Retirement planning is a critical aspect of everyone’s financial journey. Nothing in recent memory has changed the retirement savings and distributions rules as The SECURE 2.0 Act of 2022 did when it went into effect on December 29, 2022.
As the successor to the Setting Every Community Up for Retirement Enhancement (SECURE) Act of 2019, SECURE 2.0 is designed to build upon and expand the provisions of the original act. It also presents obstacles and advantages for advisors looking to help their clients prepare for retirement and manage their estates. One crucial aspect to consider is tax planning.
Technology is becoming a key advantage for advisors to navigate the tax and estate implications of SECURE 2.0 and ultimately help their clients best plan for retirement while managing the complexities of required minimum distributions (RMDs).
SECURE 2.0 tax planning changes
The SECURE laws highlight the importance of integrating rebalancing, trading, and tax planning into retirement and estate planning, particularly for the following:
The tax-free alternatives to conventional individual retirement plans have become even more appealing. This year, employers can modify their plans, permitting employees to select after-tax Roth contributions for employer-matching and non-elective contributions rather than pre-tax contributions.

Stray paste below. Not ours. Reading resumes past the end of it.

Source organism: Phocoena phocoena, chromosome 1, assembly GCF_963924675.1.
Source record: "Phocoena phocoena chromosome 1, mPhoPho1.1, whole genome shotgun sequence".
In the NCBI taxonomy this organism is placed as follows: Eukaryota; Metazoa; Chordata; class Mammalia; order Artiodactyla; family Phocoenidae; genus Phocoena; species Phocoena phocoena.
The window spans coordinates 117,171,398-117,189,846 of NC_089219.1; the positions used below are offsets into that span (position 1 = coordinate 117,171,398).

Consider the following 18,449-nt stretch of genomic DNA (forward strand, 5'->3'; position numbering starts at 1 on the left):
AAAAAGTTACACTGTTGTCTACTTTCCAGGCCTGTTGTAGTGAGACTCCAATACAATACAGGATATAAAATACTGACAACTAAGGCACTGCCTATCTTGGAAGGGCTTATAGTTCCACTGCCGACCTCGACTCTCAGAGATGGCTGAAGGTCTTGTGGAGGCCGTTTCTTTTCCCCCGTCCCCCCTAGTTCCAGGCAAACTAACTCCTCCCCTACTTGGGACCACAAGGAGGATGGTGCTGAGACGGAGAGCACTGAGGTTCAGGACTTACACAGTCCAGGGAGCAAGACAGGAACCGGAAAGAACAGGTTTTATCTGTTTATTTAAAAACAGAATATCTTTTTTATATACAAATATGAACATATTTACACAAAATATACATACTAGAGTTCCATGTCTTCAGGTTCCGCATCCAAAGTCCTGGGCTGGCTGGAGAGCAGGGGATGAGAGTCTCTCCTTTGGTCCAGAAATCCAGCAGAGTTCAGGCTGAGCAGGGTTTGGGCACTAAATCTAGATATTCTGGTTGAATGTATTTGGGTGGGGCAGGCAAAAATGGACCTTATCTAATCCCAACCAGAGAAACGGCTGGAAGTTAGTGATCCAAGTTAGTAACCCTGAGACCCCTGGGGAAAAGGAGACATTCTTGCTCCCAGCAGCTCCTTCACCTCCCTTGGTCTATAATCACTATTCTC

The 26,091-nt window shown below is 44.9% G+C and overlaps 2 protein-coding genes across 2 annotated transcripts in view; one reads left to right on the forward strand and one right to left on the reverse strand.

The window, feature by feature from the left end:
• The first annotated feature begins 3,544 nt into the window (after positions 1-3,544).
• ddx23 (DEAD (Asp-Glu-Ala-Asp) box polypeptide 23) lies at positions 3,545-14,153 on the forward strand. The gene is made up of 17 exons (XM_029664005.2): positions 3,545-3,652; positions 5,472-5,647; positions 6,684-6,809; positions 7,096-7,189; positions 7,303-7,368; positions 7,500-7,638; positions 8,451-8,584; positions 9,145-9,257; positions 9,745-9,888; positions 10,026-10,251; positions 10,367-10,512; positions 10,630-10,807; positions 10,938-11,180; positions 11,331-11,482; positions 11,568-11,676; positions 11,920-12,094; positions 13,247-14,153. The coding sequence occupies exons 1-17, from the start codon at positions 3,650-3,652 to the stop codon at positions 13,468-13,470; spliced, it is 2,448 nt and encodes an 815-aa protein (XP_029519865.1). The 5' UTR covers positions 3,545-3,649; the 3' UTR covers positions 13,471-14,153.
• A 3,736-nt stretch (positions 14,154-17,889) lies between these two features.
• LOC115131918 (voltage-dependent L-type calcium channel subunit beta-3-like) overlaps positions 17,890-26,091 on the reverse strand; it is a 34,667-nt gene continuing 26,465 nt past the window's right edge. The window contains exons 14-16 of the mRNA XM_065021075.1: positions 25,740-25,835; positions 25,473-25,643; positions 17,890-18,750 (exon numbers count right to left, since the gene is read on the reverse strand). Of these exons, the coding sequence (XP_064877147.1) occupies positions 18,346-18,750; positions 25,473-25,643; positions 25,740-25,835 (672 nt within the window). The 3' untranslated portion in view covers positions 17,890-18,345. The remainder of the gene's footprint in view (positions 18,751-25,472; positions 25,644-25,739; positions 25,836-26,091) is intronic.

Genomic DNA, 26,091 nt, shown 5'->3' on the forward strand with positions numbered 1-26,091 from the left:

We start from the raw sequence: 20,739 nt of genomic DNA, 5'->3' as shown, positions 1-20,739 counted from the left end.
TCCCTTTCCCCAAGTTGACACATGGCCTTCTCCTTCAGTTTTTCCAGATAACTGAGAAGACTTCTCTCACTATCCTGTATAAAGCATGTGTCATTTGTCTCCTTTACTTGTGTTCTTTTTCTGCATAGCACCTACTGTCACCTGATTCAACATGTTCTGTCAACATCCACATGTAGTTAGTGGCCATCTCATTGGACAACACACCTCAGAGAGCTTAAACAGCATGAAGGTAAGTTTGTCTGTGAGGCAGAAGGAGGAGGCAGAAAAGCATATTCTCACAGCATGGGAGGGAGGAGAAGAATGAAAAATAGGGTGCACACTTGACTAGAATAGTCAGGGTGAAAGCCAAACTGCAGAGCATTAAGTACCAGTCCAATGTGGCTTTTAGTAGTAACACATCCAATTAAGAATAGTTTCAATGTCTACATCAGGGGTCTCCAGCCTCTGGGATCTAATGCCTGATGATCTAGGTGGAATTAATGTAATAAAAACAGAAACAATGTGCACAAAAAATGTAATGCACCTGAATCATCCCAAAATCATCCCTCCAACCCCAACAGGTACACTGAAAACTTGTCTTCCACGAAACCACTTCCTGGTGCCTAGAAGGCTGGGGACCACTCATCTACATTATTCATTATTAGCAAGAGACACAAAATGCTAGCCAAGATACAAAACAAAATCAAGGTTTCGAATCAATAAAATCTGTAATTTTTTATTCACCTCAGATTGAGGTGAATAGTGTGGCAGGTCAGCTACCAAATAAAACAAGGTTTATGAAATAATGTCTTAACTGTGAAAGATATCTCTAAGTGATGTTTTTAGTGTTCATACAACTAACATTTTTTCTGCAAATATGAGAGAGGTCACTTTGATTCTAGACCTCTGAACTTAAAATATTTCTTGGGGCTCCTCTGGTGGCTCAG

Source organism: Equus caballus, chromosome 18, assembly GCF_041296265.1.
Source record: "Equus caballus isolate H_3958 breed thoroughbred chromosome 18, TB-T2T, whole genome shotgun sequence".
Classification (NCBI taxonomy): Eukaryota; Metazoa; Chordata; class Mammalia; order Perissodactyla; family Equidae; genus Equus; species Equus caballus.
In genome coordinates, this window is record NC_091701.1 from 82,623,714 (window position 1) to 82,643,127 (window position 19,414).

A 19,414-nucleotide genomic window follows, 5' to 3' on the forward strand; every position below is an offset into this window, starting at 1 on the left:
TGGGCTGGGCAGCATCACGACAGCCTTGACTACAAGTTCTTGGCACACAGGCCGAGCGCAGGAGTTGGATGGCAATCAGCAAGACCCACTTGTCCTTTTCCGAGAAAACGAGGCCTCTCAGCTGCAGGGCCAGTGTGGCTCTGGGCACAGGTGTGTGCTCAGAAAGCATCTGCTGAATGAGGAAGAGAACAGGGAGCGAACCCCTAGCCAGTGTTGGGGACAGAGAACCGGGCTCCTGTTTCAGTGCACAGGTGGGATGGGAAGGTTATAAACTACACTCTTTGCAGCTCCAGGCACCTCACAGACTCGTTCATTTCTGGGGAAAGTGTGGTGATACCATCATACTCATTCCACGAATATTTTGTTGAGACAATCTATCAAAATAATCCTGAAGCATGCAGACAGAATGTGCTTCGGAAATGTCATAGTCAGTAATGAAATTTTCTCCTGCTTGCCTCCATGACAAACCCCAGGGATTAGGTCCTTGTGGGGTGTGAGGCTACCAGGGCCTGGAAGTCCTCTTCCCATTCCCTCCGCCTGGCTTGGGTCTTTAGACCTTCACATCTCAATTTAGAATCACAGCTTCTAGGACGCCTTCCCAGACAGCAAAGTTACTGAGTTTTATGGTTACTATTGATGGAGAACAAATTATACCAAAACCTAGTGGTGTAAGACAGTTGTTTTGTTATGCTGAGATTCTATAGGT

In the Roth option, the contributions are made using already taxed dollars and are invested in various assets like stocks, bonds, and funds. While there are no deductions for these contributions, the accumulated gains can be withdrawn tax-free once the individual reaches at least age 59½ and has maintained the plan for a minimum of five years.
Carefully managing qualified accounts or converting them to Roth accounts can lead to substantial tax savings for families, especially considering the new 10-year rule for inheritance.
Individuals now have a slightly extended timeframe to allow their savings to appreciate before they are required to withdraw funds from most retirement accounts, even if they are still employed. Since RMDs are subject to ordinary tax rates, clearly understanding when these distributions must be taken becomes essential.
The 2019 legislation increased the required age for RMDs from 70½ to 72. In 2033, the age for RMDs will rise to 75. Roth IRA owners are not obligated to take RMDs, while individuals with Roth 401(k)s will need to make a distribution in 2023. However, that will be the final year for such requirements. Starting in 2024, these savers can allow their funds to grow tax-free for their lifetime.
For retirees, navigating the complexities of required minimum distributions (RMDs) can be daunting. Failing to take these distributions on time can result in hefty penalties. That’s where tax management and tax-smart rebalancing can help.
SECURE 2.0 introduced new guidelines for RMDs, granting increased flexibility to aid individuals in planning for extended careers and retirements. RMDs offer a source of retirement income, but they also pose a challenge in deciding which assets to sell to meet the required distributions.
Fortunately, there’s a beneficial solution to the RMD predicament: using them to rebalance your investment portfolio. This strategy allows advisors to fulfill IRS requirements while reducing the client’s risk exposure, especially during market downturns.
SECURE 2.0 provides the flexibility to utilize RMDs anytime during the year. The decision on when to rebalance portfolios with RMDs depends on whether a client needs the money for their living expenses. If yes, then scheduling monthly or quarterly distributions may be advised. If not, opting for a single annual lump-sum distribution may make more sense.